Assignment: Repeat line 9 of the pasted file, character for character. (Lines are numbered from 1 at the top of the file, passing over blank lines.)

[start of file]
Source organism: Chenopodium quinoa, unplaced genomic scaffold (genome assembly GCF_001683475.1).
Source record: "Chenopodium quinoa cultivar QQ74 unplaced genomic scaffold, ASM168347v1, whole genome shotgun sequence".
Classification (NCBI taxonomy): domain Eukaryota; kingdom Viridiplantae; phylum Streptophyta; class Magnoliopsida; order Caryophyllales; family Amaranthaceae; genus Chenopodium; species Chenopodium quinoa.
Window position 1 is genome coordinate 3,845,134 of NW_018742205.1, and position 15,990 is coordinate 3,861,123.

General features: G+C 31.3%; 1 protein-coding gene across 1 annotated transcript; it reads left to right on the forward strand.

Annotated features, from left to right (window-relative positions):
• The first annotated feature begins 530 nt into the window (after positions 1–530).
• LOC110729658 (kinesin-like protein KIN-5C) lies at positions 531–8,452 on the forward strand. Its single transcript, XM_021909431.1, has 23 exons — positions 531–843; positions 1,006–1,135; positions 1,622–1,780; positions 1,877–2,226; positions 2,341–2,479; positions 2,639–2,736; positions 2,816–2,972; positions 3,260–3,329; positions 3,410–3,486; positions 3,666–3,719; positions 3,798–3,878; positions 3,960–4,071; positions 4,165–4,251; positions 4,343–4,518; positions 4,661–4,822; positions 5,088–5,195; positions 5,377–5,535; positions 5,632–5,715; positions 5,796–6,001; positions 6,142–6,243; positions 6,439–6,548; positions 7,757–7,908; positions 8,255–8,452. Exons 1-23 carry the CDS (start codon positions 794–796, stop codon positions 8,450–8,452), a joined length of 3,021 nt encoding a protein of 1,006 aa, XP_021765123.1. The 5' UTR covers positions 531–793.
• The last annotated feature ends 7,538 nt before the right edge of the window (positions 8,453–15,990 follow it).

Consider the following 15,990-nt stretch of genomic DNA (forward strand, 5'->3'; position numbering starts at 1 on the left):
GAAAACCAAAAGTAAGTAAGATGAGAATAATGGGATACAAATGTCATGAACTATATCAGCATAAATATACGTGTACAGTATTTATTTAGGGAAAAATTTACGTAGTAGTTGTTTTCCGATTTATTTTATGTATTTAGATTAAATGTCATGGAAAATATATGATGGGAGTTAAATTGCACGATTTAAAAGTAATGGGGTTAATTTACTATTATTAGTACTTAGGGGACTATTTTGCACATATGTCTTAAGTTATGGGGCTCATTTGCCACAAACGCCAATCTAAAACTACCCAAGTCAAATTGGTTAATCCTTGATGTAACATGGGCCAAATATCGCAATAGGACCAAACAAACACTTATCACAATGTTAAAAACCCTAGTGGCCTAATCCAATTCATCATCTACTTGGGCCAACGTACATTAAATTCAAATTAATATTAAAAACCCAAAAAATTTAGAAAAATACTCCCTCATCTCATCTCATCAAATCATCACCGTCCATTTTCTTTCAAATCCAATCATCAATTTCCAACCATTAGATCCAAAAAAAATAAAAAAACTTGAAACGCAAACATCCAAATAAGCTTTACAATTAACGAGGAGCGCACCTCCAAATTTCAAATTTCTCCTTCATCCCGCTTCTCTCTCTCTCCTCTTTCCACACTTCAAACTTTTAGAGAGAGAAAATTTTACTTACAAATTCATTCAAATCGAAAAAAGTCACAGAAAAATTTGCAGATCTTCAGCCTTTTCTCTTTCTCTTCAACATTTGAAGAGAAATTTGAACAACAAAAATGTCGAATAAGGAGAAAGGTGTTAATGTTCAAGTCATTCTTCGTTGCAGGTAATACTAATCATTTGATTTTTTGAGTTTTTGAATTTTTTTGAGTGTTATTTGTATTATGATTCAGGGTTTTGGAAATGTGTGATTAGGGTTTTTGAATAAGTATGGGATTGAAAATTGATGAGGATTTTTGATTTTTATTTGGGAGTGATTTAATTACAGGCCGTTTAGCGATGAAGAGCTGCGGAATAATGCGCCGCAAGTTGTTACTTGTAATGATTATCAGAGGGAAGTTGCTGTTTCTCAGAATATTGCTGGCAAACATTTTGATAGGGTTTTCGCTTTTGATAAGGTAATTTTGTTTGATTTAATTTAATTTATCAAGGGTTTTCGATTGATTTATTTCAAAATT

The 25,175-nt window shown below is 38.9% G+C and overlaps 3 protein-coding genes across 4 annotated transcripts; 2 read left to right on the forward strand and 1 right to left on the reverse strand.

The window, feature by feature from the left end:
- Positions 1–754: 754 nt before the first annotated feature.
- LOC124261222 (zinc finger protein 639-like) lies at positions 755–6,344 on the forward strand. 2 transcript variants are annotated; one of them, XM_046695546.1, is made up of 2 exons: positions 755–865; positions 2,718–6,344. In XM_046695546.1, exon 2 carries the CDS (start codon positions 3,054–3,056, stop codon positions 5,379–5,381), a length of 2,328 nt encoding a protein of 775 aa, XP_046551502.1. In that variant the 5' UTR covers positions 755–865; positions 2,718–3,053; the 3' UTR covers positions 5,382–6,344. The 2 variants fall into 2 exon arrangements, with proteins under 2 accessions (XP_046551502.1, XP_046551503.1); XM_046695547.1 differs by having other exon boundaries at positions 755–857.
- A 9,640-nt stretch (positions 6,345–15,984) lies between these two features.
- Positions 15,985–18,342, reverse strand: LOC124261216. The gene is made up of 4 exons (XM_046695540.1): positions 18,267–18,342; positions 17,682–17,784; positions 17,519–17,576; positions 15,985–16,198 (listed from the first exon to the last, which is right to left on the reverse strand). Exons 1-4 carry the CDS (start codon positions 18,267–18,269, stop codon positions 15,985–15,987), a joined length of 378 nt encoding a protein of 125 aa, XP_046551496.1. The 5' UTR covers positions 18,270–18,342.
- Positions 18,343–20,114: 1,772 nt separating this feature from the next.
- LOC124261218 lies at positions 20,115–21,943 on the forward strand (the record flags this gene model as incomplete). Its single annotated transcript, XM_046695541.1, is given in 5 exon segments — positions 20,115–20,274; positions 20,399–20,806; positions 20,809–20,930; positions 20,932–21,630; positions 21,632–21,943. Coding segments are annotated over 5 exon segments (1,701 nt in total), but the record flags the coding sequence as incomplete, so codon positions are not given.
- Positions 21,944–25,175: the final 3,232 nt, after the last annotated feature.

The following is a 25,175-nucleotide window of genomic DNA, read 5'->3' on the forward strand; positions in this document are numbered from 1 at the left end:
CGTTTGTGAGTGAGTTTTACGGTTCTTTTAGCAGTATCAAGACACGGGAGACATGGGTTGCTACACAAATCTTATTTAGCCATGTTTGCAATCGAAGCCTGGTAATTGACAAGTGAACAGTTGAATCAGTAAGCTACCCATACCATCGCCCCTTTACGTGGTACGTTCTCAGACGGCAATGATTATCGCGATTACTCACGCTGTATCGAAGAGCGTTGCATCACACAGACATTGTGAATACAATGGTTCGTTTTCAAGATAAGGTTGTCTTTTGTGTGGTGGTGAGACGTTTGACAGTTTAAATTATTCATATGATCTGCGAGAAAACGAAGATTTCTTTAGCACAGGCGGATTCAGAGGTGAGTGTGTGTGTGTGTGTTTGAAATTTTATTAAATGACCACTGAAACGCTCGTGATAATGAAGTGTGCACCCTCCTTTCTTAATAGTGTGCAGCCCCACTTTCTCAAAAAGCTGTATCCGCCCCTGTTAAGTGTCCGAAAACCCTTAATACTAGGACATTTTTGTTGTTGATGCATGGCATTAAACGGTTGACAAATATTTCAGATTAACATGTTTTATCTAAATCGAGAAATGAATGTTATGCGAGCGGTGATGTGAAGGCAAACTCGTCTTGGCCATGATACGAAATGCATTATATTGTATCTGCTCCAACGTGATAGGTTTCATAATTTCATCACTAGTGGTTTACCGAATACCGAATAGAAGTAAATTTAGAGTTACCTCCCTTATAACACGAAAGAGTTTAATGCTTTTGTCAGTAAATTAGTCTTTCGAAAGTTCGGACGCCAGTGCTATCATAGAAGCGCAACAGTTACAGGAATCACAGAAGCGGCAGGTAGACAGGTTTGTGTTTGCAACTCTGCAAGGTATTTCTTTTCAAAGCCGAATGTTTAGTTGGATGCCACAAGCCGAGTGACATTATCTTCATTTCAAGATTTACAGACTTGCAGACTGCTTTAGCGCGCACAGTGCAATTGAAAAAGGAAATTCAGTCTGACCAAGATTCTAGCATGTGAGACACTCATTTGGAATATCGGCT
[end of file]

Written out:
• The last annotated feature ends 7,538 nt before the right edge of the window (positions 8,453–15,990 follow it).